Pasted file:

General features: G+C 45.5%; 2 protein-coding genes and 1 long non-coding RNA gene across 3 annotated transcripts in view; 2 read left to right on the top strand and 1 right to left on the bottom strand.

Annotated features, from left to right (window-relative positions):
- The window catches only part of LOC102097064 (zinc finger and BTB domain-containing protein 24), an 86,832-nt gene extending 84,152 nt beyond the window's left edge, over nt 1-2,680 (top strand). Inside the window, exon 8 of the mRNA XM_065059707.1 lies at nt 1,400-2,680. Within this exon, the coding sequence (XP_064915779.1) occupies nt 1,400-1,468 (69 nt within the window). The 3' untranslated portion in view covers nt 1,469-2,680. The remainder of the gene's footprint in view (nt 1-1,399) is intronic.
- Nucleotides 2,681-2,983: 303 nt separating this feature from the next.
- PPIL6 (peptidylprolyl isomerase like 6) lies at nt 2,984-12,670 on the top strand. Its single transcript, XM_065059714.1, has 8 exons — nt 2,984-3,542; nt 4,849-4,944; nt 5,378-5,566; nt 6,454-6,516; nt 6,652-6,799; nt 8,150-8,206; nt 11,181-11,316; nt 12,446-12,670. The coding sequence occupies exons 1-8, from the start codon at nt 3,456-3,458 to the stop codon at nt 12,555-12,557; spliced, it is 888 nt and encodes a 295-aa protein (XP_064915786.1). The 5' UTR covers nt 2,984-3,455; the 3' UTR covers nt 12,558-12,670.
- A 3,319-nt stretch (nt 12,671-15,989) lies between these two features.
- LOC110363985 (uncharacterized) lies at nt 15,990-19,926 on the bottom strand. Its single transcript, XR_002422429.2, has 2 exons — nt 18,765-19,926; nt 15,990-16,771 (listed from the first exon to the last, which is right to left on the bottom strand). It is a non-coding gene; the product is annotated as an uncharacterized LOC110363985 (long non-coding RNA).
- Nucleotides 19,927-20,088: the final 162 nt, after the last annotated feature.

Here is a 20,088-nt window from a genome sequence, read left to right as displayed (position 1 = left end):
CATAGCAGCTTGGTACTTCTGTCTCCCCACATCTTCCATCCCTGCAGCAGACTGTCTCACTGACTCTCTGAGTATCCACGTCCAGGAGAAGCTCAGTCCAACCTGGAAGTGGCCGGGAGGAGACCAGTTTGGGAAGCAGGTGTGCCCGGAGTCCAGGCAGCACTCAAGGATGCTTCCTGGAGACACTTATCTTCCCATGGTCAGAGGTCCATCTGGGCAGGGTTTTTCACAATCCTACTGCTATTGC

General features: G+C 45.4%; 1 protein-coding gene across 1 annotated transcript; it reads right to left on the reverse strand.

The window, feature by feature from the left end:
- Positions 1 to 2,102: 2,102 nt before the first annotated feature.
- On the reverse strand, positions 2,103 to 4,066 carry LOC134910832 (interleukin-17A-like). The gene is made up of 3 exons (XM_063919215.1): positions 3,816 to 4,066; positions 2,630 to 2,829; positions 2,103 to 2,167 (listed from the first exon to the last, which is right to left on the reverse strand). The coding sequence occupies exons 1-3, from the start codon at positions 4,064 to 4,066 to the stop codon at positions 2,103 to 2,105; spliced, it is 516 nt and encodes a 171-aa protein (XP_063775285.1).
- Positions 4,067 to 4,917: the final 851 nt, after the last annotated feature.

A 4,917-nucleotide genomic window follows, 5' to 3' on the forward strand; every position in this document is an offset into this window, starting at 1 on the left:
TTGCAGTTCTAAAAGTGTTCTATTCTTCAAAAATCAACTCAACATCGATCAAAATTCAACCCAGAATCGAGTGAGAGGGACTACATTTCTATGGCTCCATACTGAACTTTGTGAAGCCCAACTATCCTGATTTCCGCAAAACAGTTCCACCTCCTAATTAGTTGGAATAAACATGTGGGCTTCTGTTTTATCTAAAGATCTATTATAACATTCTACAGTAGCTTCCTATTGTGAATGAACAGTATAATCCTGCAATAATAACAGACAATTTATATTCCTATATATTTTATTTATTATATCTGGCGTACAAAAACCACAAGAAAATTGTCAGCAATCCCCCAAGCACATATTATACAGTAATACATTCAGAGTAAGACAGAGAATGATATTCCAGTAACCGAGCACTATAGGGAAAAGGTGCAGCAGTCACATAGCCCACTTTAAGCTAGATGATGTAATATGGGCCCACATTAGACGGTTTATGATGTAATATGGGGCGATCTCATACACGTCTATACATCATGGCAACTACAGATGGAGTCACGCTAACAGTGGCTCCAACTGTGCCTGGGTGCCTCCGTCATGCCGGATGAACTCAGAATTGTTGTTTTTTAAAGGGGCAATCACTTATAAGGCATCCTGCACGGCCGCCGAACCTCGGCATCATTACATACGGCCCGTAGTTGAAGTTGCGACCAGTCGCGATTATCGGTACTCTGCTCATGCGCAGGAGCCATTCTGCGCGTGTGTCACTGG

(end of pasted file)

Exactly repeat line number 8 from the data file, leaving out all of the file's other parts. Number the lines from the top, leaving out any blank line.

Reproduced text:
- Nucleotides 19,927-20,088: the final 162 nt, after the last annotated feature.